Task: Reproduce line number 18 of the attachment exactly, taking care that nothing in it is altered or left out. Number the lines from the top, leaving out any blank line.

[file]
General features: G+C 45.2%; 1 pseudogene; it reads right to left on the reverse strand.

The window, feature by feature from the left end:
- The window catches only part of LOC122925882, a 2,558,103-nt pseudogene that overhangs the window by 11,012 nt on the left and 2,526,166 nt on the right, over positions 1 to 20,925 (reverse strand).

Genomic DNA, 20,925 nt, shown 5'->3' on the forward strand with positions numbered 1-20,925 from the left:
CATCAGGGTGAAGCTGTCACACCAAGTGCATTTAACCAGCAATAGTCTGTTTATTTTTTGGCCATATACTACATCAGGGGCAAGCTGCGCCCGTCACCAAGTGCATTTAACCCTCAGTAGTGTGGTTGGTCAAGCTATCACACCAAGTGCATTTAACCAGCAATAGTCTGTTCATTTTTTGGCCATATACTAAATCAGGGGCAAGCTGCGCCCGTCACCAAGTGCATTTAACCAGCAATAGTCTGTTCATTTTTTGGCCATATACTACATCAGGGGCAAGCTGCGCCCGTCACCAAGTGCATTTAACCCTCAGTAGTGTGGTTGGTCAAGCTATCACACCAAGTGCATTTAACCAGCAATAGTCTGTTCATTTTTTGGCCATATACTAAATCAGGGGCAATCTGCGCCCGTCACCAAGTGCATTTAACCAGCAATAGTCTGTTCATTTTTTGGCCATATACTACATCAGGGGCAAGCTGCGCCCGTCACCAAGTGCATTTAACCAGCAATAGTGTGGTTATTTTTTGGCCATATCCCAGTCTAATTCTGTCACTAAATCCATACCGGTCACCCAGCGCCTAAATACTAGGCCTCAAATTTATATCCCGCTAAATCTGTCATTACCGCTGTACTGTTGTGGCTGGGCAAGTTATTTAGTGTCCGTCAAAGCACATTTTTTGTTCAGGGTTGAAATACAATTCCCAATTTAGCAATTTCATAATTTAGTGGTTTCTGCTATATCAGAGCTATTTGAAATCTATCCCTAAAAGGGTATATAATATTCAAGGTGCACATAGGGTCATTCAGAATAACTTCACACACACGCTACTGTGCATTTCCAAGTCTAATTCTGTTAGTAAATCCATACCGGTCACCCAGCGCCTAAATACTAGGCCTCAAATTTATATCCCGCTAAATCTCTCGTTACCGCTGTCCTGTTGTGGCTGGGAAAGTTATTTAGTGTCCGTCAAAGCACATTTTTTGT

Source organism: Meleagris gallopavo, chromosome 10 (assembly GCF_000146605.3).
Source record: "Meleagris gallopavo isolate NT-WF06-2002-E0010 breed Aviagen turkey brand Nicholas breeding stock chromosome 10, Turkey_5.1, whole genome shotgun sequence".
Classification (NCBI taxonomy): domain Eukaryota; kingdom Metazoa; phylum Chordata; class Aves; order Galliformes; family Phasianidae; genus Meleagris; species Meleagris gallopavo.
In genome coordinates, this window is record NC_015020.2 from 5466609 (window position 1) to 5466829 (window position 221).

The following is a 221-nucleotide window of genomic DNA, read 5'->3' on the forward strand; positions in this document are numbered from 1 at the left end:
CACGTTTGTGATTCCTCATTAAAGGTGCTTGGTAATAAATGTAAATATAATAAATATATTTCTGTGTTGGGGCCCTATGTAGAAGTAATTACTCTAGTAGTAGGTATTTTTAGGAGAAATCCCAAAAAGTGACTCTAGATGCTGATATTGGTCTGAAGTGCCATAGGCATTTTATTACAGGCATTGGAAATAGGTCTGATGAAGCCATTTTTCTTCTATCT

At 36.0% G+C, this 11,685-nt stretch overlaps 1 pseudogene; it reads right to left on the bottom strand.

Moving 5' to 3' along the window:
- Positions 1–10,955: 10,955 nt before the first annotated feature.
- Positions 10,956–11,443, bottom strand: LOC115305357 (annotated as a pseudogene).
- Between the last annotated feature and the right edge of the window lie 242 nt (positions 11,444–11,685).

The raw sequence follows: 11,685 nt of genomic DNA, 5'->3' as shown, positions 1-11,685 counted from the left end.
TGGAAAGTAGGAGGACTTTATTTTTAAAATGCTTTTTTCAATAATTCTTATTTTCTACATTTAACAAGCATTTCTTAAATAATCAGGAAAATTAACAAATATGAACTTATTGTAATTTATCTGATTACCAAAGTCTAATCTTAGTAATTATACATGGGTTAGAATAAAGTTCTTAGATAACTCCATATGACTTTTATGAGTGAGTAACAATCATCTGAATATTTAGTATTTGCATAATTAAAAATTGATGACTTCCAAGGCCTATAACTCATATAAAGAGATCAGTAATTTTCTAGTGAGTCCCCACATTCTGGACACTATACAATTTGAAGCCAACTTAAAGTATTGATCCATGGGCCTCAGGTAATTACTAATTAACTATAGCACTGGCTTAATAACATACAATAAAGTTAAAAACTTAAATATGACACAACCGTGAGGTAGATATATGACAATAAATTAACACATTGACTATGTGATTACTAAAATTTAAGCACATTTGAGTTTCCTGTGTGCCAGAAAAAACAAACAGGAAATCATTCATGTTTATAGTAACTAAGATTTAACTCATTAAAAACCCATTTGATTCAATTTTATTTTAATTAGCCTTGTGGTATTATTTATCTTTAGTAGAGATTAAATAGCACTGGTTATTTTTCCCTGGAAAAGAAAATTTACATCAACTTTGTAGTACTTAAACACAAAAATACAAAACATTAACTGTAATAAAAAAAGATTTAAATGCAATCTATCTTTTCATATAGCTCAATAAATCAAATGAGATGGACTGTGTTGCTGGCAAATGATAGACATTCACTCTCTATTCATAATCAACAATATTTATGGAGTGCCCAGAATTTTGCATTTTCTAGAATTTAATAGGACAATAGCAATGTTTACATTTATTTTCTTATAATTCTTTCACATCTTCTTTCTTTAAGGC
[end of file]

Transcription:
TGGAAAGTAGGAGGACTTTATTTTTAAAATGCTTTTTTCAATAATTCTTATTTTCTACATTTAACAAGCATTTCTTAAATAATCAGGAAAATTAACAAATATGAACTTATTGTAATTTATCTGATTACCAAAGTCTAATCTTAGTAATTATACATGGGTTAGAATAAAGTTCTTAGATAACTCCATATGACTTTTATGAGTGAGTAACAATCATCTGAATATTTAGTATTTGCATAATTAAAAATTGATGACTTCCAAGGCCTATAACTCATATAAAGAGATCAGTAATTTTCTAGTGAGTCCCCACATTCTGGACACTATACAATTTGAAGCCAACTTAAAGTATTGATCCATGGGCCTCAGGTAATTACTAATTAACTATAGCACTGGCTTAATAACATACAATAAAGTTAAAAACTTAAATATGACACAACCGTGAGGTAGATATATGACAATAAATTAACACATTGACTATGTGATTACTAAAATTTAAGCACATTTGAGTTTCCTGTGTGCCAGAAAAAACAAACAGGAAATCATTCATGTTTATAGTAACTAAGATTTAACTCATTAAAAACCCATTTGATTCAATTTTATTTTAATTAGCCTTGTGGTATTATTTATCTTTAGTAGAGATTAAATAGCACTGGTTATTTTTCCCTGGAAAAGAAAATTTACATCAACTTTGTAGTACTTAAACACAAAAATACAAAACATTAACTGTAATAAAAAAAGATTTAAATGCAATCTATCTTTTCATATAGCTCAATAAATCAAATGAGATGGACTGTGTTGCTGGCAAATGATAGACATTCACTCTCTATTCATAATCAACAATATTTATGGAGTGCCCAGAATTTTGCATTTTCTAGAATTTAATAGGACAATAGCAATGTTTACATTTATTTTCTTATAATTCTTTCACATCTTCTTTCTTTAAGGC